A squall knocked down mature trees and sent lawn chairs flying in circles Sunday afternoon at a cottage on Grand Lake owned by Helen Dykeman and Gabe Gibson.
"What struck me most was the swirling wind on the lawn," said Dykeman, a summer resident of 17 Pinecone Lane in Waterborough.
"It was tossing the lawn furniture and branches off the trees around in a circle."
That's when Dykeman noticed trees going down. Six cedars and oaks were either uprooted or broken off, she said.
The violent gust was localized, seeming to target the Dykeman and Gibson property and only breezing by their neighbours.
Dykeman said she'd heard a weather warning and was looking across the lake for approaching rain, when a violent wind and hailstones suddenly hit.
It happened so quickly, she said, she didn't have time to react.
One of their vehicles was damaged by lawn furniture that had been blown about 30 metres from the beach, she said. Other chairs flew farther — she estimates 150 metres. And a storage box was blown off her deck.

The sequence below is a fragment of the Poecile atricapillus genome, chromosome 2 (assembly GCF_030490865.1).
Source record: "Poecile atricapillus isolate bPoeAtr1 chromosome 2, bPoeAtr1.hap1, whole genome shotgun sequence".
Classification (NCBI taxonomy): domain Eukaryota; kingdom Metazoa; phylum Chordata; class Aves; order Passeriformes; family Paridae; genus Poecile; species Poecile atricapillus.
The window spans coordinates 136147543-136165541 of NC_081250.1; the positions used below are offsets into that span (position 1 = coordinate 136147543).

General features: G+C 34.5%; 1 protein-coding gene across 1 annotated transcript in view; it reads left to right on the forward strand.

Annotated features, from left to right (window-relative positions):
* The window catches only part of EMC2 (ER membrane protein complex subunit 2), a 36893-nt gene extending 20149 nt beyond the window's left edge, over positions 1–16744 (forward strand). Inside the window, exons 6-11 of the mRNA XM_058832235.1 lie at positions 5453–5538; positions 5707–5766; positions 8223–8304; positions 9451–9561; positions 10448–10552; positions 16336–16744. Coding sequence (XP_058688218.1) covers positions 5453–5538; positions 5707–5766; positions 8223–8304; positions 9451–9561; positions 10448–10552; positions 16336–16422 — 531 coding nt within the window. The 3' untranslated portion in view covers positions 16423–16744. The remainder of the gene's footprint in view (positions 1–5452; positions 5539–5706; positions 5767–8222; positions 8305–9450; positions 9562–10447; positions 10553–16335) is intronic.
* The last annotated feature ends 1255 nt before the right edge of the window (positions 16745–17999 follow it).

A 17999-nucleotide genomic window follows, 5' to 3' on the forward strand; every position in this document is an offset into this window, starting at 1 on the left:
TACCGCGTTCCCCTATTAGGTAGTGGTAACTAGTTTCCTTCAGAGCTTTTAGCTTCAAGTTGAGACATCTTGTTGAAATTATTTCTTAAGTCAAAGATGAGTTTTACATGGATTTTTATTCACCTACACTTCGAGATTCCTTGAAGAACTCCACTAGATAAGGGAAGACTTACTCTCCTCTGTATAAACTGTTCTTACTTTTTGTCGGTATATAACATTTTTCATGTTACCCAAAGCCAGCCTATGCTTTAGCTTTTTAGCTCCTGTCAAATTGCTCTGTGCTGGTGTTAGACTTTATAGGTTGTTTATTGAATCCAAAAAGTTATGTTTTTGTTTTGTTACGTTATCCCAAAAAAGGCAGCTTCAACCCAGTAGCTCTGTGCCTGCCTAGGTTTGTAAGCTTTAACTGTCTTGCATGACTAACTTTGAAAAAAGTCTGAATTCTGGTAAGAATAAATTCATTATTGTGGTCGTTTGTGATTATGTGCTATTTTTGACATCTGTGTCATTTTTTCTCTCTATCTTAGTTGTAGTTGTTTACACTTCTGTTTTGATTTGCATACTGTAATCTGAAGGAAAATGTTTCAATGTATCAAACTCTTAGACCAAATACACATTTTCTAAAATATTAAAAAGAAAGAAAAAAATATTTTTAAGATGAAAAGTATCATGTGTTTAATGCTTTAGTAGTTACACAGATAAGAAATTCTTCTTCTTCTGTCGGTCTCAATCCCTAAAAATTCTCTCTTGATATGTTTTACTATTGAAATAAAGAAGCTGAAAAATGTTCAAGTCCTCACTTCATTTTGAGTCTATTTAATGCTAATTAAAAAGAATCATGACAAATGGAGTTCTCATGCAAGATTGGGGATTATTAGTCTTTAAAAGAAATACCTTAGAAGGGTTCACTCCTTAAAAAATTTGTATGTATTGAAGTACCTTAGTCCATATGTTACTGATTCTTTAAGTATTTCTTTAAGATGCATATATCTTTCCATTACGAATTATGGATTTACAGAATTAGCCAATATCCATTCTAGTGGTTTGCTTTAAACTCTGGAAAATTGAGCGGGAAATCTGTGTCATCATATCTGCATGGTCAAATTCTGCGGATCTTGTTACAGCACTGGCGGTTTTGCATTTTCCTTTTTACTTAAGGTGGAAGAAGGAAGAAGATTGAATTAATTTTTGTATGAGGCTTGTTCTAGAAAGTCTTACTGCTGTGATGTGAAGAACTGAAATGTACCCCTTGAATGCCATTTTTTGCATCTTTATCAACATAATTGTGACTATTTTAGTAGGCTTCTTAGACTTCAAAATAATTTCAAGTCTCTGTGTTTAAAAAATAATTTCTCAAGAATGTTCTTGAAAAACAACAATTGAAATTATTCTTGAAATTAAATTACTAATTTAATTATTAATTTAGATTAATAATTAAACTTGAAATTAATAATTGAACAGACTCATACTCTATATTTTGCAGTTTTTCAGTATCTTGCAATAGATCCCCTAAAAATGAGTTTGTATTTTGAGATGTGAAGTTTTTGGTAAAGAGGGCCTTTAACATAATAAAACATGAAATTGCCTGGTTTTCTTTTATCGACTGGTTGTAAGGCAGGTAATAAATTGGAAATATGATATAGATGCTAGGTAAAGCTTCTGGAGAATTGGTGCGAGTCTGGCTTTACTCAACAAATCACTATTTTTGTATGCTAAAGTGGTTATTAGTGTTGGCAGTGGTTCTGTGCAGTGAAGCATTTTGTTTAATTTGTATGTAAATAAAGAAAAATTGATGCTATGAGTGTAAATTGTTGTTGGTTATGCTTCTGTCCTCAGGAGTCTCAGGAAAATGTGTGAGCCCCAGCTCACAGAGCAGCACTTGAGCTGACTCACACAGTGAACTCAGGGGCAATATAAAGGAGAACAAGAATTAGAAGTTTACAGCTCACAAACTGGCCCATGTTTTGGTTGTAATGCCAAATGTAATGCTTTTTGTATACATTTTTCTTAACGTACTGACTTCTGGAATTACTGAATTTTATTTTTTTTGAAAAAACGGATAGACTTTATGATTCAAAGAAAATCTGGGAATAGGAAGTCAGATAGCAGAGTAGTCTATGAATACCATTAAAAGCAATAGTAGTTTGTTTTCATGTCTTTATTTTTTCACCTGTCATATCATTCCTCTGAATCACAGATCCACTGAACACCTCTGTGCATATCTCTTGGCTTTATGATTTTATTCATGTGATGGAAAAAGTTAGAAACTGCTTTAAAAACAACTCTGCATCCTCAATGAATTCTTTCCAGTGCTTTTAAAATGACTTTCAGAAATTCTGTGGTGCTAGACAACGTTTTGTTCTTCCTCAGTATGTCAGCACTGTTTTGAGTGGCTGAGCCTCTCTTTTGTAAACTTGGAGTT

The squall lasted only two or three minutes, Dykeman said.
When the wind subsided, the sun came out.
The damage was mostly within a path 15 metres by 30 metres, she said. Her neighbours saw only some strong wind and a few broken branches.
"I was I guess quite shocked when it happened and realized that we'd been struck with something." she said.
Environment Canada meteorologists, including a severe weather specialist in Halifax, have analyzed radar imagery along with Dykeman's photographs and her account of the storm, and do not believe it was a tornado.
"It looks like it was a severe thunderstorm, but there was no tornadic activity," said Claude Côté.
It was perhaps just some weaker trees and very strong wind gusts, he said.